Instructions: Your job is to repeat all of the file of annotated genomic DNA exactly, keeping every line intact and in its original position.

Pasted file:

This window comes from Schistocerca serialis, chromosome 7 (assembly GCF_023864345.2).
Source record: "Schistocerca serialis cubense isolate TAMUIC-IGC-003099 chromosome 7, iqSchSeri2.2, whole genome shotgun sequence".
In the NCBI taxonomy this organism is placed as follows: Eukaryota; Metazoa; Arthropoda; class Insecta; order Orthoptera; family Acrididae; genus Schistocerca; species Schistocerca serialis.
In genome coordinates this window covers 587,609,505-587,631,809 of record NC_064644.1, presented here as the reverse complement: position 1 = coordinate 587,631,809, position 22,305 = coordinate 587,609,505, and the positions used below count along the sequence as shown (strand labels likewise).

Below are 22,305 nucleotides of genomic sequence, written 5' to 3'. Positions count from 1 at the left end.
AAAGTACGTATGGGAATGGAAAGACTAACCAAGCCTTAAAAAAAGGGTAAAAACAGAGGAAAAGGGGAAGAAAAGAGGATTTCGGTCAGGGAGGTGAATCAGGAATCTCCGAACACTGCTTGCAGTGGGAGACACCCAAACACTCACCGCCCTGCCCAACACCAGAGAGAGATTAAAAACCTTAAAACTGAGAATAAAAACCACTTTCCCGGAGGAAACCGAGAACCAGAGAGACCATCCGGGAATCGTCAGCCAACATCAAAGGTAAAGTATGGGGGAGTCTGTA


This window comes from Schistocerca serialis, chromosome 7 (assembly GCF_023864345.2).
Source record: "Schistocerca serialis cubense isolate TAMUIC-IGC-003099 chromosome 7, iqSchSeri2.2, whole genome shotgun sequence".
In the NCBI taxonomy this organism is placed as follows: Eukaryota; Metazoa; Arthropoda; class Insecta; order Orthoptera; family Acrididae; genus Schistocerca; species Schistocerca serialis.
In genome coordinates this window covers 587,609,505-587,631,809 of record NC_064644.1, presented here as the reverse complement: position 1 = coordinate 587,631,809, position 22,305 = coordinate 587,609,505, and the positions used below count along the sequence as shown (strand labels likewise).

Below are 22,305 nucleotides of genomic sequence, written 5' to 3'. Positions count from 1 at the left end.
AAAGTACGTATGGGAATGGAAAGACTAACCAAGCCTTAAAAAAAGGGTAAAAACAGAGGAAAAGGGGAAGAAAAGAGGATTTCGGTCAGGGAGGTGAATCAGGAATCTCCGAACACTGCTTGCAGTGGGAGACACCCAAACACTCACCGCCCTGCCCAACACCAGAGAGAGATTAAAAACCTTAAAACTGAGAATAAAAACCACTTTCCCGGAGGAAACCGAGAACCAGAGAGACCATCCGGGAATCGTCAGCCAACATCAAAGGTAAAGTATGGGGGAGTCTGTA